Tailoring Your Student Loan Payments to Your Income

Implementing an income-driven repayment plan application won’t affect your credit score; however, each year it is necessary to recertify your income and family size to stay eligible. Otherwise, payments will revert back to their standard plan amounts.

Pay As You Earn (PAYE) and Revised Pay As You Earn (REPAYE) plans provide loan forgiveness after 20 years of payments have been made, capping monthly payments at 10% of discretionary income.

Calculate Your Discretionary Income

After paying all necessary expenses such as housing and food costs, any money left over after paying bills is called discretionary income. Calculating it using a budgeting system like 50/30/20 strategy allows for easy estimation. Once determined, this amount can then be used as the basis for certain income driven repayment plans such as PAYE, IBR or REPAYE payments on student loans.

Use this data to create a budget and make sound financial decisions in the future. Also use it to decide whether an income-driven repayment plan would be the right solution for you; if uncertain which option would work best for you speak to either your student loan servicer or financial advisor for guidance.

Most people think of discretionary income as being any money left over after paying bills – like my wife loves Kate Spade purses (though I disagree). However, in terms of student loan repayment plans driven by income-driven repayment plans it has more specific and technical meaning.

This figure is calculated by comparing your annual income with 150% of the federal poverty guideline in your state and family size. Your monthly payment will never exceed what would be payable under a 10-year standard plan.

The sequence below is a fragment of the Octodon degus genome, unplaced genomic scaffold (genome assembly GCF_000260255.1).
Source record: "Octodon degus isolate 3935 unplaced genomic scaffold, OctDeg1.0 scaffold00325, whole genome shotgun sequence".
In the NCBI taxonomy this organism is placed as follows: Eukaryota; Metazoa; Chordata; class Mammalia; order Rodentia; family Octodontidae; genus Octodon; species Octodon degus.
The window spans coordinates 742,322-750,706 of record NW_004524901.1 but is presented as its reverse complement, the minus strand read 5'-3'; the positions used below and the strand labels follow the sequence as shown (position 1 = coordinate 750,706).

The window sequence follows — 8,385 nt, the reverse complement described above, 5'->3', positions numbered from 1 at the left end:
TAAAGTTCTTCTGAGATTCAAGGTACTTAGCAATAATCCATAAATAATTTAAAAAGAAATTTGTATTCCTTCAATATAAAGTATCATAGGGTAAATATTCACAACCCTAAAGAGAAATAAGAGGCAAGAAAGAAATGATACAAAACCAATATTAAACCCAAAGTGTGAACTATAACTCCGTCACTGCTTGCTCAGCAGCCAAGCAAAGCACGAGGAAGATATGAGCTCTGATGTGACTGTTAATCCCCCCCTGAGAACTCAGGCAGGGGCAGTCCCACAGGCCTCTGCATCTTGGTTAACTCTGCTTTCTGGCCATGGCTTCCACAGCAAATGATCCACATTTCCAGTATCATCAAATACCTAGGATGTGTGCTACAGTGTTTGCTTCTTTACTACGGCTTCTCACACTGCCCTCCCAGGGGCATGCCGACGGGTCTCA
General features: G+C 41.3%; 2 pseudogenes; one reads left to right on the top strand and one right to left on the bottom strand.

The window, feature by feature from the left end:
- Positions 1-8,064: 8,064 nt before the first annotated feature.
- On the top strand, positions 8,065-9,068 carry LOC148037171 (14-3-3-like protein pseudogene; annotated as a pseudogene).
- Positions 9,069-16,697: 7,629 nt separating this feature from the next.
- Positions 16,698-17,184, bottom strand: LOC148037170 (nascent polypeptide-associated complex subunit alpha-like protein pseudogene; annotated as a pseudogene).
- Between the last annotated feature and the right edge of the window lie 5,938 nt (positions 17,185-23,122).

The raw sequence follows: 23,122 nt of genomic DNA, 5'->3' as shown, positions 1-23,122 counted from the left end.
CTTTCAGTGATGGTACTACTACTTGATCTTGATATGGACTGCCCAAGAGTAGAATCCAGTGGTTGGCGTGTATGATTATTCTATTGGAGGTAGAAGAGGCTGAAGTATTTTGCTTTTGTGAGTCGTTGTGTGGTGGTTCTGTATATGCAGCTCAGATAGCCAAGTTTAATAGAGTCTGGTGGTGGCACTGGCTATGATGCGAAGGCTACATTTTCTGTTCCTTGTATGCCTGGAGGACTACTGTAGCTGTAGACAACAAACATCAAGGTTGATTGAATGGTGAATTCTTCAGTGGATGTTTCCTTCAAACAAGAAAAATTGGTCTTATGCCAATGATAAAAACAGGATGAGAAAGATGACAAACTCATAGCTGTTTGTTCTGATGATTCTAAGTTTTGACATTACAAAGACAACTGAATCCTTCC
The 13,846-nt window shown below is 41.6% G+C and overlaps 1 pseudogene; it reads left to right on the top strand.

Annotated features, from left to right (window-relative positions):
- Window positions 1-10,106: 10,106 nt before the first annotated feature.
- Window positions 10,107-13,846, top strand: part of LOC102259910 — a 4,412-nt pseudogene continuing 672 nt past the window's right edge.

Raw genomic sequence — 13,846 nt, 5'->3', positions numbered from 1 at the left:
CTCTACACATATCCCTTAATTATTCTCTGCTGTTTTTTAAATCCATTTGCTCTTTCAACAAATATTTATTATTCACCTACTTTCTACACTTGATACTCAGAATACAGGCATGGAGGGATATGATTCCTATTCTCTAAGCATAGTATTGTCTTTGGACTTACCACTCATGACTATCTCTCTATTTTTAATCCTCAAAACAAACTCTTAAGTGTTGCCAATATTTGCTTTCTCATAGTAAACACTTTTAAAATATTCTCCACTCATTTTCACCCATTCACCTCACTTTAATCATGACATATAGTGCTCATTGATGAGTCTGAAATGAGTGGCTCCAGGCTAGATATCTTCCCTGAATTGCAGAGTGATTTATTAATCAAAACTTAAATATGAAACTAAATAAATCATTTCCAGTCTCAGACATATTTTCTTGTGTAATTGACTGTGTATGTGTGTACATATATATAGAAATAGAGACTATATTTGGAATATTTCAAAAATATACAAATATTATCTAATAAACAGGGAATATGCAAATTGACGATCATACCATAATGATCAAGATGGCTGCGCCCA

Prior to the FUTURES Act, those enrolled in IDR plans needed to recertify their income each year in order to remain on them. This process could be time-consuming and frustrating; now though, due to its removal by law. You still must sign up for an IDR plan but your payments will be calculated using your reported tax return from last year as opposed to having to undergo another certification process each time your income changes.

Find your previous tax returns by searching your electronic filing cabinet, tax preparer’s files or on the IRS website (if filing electronically). After doing that, it is time to calculate your Adjusted Gross Income (AGI). Line 11 on your most recent return provides this number which can then be downloaded via electronic filing cabinet, tax software or direct from IRS if filing paper returns is used as reference point.

Calculate Your Total to Repay

Income-driven repayment plans offer one effective method to lower monthly student loan payments. In general, these plans base your payment based on your income and family size; many even require you to recertify these factors each year which means your payment could change should something like getting a raise, having another child, or finding a new job arise.